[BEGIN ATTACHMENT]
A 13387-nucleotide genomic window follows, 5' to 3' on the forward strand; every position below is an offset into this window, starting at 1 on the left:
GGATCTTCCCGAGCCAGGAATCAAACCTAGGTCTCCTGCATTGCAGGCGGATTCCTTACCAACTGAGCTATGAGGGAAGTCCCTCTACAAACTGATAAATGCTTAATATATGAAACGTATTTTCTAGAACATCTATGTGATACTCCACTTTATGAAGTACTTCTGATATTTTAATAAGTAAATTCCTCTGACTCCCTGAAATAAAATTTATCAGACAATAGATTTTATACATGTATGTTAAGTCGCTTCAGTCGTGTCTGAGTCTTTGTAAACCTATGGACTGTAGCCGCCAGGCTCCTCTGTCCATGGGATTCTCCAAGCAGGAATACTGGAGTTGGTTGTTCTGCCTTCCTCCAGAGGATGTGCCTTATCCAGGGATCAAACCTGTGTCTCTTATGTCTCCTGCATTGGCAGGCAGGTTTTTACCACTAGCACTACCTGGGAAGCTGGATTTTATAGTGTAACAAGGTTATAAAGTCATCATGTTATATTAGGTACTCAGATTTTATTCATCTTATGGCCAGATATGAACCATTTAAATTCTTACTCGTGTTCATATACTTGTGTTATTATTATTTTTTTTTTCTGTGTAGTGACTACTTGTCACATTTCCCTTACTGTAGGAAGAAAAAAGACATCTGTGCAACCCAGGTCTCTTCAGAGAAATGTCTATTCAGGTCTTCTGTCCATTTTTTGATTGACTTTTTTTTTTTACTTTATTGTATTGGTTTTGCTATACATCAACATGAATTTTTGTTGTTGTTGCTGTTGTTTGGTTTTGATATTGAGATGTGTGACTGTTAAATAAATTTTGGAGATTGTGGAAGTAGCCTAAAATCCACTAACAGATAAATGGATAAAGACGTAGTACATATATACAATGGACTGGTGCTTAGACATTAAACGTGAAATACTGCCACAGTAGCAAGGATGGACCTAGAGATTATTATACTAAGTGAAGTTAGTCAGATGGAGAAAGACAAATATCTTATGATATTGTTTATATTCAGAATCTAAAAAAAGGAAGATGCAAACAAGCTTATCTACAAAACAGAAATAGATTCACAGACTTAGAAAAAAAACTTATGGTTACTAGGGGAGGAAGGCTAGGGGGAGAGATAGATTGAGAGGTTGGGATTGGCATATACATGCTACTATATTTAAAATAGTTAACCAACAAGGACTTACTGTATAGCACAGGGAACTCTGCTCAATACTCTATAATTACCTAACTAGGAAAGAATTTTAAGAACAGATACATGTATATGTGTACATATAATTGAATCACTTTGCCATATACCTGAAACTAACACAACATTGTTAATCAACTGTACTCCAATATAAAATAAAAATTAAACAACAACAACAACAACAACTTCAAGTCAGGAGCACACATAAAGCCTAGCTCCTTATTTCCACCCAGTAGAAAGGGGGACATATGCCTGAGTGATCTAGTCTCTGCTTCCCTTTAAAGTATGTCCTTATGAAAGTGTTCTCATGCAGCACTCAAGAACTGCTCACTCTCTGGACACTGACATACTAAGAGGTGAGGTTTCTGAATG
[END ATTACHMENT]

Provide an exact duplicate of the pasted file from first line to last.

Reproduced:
A 13387-nucleotide genomic window follows, 5' to 3' on the forward strand; every position below is an offset into this window, starting at 1 on the left:
GGATCTTCCCGAGCCAGGAATCAAACCTAGGTCTCCTGCATTGCAGGCGGATTCCTTACCAACTGAGCTATGAGGGAAGTCCCTCTACAAACTGATAAATGCTTAATATATGAAACGTATTTTCTAGAACATCTATGTGATACTCCACTTTATGAAGTACTTCTGATATTTTAATAAGTAAATTCCTCTGACTCCCTGAAATAAAATTTATCAGACAATAGATTTTATACATGTATGTTAAGTCGCTTCAGTCGTGTCTGAGTCTTTGTAAACCTATGGACTGTAGCCGCCAGGCTCCTCTGTCCATGGGATTCTCCAAGCAGGAATACTGGAGTTGGTTGTTCTGCCTTCCTCCAGAGGATGTGCCTTATCCAGGGATCAAACCTGTGTCTCTTATGTCTCCTGCATTGGCAGGCAGGTTTTTACCACTAGCACTACCTGGGAAGCTGGATTTTATAGTGTAACAAGGTTATAAAGTCATCATGTTATATTAGGTACTCAGATTTTATTCATCTTATGGCCAGATATGAACCATTTAAATTCTTACTCGTGTTCATATACTTGTGTTATTATTATTTTTTTTTTCTGTGTAGTGACTACTTGTCACATTTCCCTTACTGTAGGAAGAAAAAAGACATCTGTGCAACCCAGGTCTCTTCAGAGAAATGTCTATTCAGGTCTTCTGTCCATTTTTTGATTGACTTTTTTTTTTTACTTTATTGTATTGGTTTTGCTATACATCAACATGAATTTTTGTTGTTGTTGCTGTTGTTTGGTTTTGATATTGAGATGTGTGACTGTTAAATAAATTTTGGAGATTGTGGAAGTAGCCTAAAATCCACTAACAGATAAATGGATAAAGACGTAGTACATATATACAATGGACTGGTGCTTAGACATTAAACGTGAAATACTGCCACAGTAGCAAGGATGGACCTAGAGATTATTATACTAAGTGAAGTTAGTCAGATGGAGAAAGACAAATATCTTATGATATTGTTTATATTCAGAATCTAAAAAAAGGAAGATGCAAACAAGCTTATCTACAAAACAGAAATAGATTCACAGACTTAGAAAAAAAACTTATGGTTACTAGGGGAGGAAGGCTAGGGGGAGAGATAGATTGAGAGGTTGGGATTGGCATATACATGCTACTATATTTAAAATAGTTAACCAACAAGGACTTACTGTATAGCACAGGGAACTCTGCTCAATACTCTATAATTACCTAACTAGGAAAGAATTTTAAGAACAGATACATGTATATGTGTACATATAATTGAATCACTTTGCCATATACCTGAAACTAACACAACATTGTTAATCAACTGTACTCCAATATAAAATAAAAATTAAACAACAACAACAACAACAACTTCAAGTCAGGAGCACACATAAAGCCTAGCTCCTTATTTCCACCCAGTAGAAAGGGGGACATATGCCTGAGTGATCTAGTCTCTGCTTCCCTTTAAAGTATGTCCTTATGAAAGTGTTCTCATGCAGCACTCAAGAACTGCTCACTCTCTGGACACTGACATACTAAGAGGTGAGGTTTCTGAATG